These factors, whilst still pertinent, do not figure as largely as the more modern and pressing issues such as factory emissions, with large amounts of industrial areas around Islamabad focused on the recycling of scrap metals, the production of bricks via the many brick kilns as well as other chemical production plants, many of which have no fixed regulations in regards to the amount of chemicals or fine particulate matter that they pump into the atmosphere.

Lastly, the most salient source of pollution in Islamabad would be that of vehicular emissions, which along with factory smoke and fumes, would make up the majority of ambient year-round pollution levels (although open burning of garbage is still a dangerous and present practice).

The many cars, motorbikes and outdated heavy-duty vehicles on the roads such as buses, lorries and trucks would all be putting out vast amounts of pollution, with extremely old motors being used as well as lower quality diesel fuels, all of which contribute to a worser quality of air than modern cleaner counterparts would.

When is the air quality at its worst in Islamabad?

Observing the data from the last few years, the months that came in with the worst readings of PM2.5 are the same throughout the whole of Pakistan, and indeed remain the same for Islamabad. The cleanest months of the year take place during the middle months, with March through to May coming in with the cleanest readings of 18.6 μg/m³, 17.2 μg/m³ and 14.6 μg/m³ respectively, making May the cleanest month out of the entire year, with respectable levels of pollution in comparison, noting that 14.6 μg/m³ is only a few units away from achieving a ‘good’ rating of air quality (10 to 12 μg/m³ required for classification).

The dirtiest months came towards the end of the year as well as the very beginning, with a rapid decline in air quality becoming apparent around June, with May going from 14.6 μg/m³ to 20.5 μg/m³ in June, and then up even more to 31.7 μg/m³ in July. This trend continued until an absolute high of 96.3 μg/m³ was recorded in December, making it by far the worst month of the year and putting it into the ‘unhealthy’ ratings bracket, meaning that the end month would have the highest level of danger for those exposed to such high pollution levels.

Is air quality in Islamabad getting better?

Once again looking at the data from past years, it does appear that Islamabad is making gradual improvements in its air quality. In 2017, Islamabad came in with a PM2.5 yearly average of 39.2 μg/m³, putting it up a notch into the ‘unhealthy for sensitive groups’ bracket (35.5 to 55.4 μg/m³).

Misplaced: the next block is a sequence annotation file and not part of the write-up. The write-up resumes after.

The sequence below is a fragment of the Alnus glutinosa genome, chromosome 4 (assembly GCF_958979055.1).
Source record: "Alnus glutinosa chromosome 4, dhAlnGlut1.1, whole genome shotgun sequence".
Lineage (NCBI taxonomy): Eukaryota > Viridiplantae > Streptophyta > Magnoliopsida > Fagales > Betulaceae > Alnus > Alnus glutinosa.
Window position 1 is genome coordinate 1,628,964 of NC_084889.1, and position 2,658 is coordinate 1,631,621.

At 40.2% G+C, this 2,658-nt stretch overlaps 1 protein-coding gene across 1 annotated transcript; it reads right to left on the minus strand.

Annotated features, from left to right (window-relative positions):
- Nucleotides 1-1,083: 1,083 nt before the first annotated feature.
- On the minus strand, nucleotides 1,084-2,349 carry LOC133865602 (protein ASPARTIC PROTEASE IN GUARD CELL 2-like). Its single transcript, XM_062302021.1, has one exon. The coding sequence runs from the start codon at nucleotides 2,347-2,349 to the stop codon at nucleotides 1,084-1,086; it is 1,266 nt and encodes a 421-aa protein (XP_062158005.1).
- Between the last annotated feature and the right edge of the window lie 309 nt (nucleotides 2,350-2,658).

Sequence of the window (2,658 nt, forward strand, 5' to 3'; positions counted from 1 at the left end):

In the next year a minor improvement also was taken, with a yearly average of 38.6 μg/m³ being taken. Whilst this was only a subtle change, any improvements in pollution levels are positive, and true to its cleaner readings, continued on into 2019 with the aforementioned average of 35.2 μg/m³, a rating that was low enough to knock it down a group into the ‘moderate’ bracket, albeit on the absolute high end of this grouping.

This shows that pollution levels in Islamabad are making steady improvements, and with the right initiatives may continue to do so in the future.

How does Islamabad compare to other cities in Pakistan?

Despite being the capital city, as well as undergoing rapid urbanization that brings with it a large amount of pollutive sources such as construction sites as well as increased numbers of people and vehicles, Islamabad has fared very well against its neighboring cities, free of the catastrophic spikes of pollution that some of them display.

To give some comparison, the other well-known city of Lahore came in with a yearly PM2.5 average of 89.5 μg/m³, nearly two and a half times that of Islamabad's yearly reading. It also showed massive highs throughout the year, with PM2.5 levels soaring up to 199.1 μg/m³ in January and 182.7 μg/m³ in December, double that of Islamabad's worst reading (also taken in December).

With some other cities reviewed, they also showed the extreme spikes in pollution present at the end and beginning of the year, with Faisalabad coming in with the highest reading in Pakistan out of the entire year of 2019, at 226.2 μg/m³ taken in December, putting it into the ‘very unhealthy’ bracket, which requires a PM2.5 reading of anywhere between 150.5 to 250.4 μg/m³, and as the name suggests would be disastrous to anyone caught within the city at that time of the year. As such, Islamabad is faring quite well when compared to other cities in Pakistan, and if its trend of improving pollution levels continues, may find itself in a better position in regards to its air quality.

Islamabad air quality data attribution

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Data validated and calibrated by IQAir

Where is the cleanest air quality in Islamabad?